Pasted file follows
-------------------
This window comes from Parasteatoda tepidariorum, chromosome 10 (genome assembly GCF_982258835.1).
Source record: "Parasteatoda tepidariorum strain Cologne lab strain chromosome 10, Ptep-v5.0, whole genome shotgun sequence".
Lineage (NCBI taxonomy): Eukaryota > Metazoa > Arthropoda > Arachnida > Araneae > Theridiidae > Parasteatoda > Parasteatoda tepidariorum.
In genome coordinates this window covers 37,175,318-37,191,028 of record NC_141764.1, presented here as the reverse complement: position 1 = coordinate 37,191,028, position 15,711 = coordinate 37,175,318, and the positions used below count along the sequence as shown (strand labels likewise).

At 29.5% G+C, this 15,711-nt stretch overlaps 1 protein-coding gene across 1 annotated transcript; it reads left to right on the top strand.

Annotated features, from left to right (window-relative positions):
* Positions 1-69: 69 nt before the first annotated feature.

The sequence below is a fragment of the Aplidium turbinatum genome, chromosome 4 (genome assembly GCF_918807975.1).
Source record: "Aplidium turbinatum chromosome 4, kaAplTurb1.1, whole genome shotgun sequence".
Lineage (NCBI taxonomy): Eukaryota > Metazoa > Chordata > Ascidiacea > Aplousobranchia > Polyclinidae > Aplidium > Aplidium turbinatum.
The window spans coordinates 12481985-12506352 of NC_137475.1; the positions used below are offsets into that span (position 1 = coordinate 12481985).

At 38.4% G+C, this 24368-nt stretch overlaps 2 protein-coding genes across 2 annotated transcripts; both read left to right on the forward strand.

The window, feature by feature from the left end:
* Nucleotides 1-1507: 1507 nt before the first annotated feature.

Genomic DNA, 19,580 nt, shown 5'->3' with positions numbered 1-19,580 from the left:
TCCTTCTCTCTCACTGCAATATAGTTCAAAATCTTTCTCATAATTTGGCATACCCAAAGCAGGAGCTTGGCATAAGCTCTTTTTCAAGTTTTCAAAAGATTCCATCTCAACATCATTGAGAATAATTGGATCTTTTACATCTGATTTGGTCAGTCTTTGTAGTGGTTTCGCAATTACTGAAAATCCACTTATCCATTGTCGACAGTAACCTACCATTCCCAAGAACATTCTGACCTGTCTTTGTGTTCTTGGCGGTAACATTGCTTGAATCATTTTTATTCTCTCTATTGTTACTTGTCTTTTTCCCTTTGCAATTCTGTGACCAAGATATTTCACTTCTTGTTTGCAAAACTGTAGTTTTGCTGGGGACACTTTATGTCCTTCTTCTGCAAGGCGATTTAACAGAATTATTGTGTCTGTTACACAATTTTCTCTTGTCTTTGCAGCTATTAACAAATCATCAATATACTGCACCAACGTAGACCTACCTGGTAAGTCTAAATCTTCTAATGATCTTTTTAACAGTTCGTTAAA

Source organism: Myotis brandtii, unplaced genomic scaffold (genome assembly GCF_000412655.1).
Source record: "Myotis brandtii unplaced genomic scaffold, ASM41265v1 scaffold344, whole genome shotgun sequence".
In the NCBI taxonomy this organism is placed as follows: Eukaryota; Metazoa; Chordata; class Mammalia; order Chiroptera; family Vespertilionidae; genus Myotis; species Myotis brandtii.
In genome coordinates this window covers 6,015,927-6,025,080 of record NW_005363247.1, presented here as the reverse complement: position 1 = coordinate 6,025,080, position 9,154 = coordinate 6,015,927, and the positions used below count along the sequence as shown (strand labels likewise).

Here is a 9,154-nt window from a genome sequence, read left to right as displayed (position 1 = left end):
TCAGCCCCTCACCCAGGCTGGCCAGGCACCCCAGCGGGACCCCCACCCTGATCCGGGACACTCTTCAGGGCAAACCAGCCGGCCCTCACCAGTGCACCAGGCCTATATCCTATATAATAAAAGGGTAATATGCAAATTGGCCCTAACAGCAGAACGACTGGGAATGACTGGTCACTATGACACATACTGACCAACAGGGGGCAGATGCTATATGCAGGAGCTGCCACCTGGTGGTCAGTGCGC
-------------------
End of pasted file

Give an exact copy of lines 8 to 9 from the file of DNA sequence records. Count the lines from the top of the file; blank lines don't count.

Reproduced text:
The sequence below is a fragment of the Aplidium turbinatum genome, chromosome 4 (genome assembly GCF_918807975.1).
Source record: "Aplidium turbinatum chromosome 4, kaAplTurb1.1, whole genome shotgun sequence".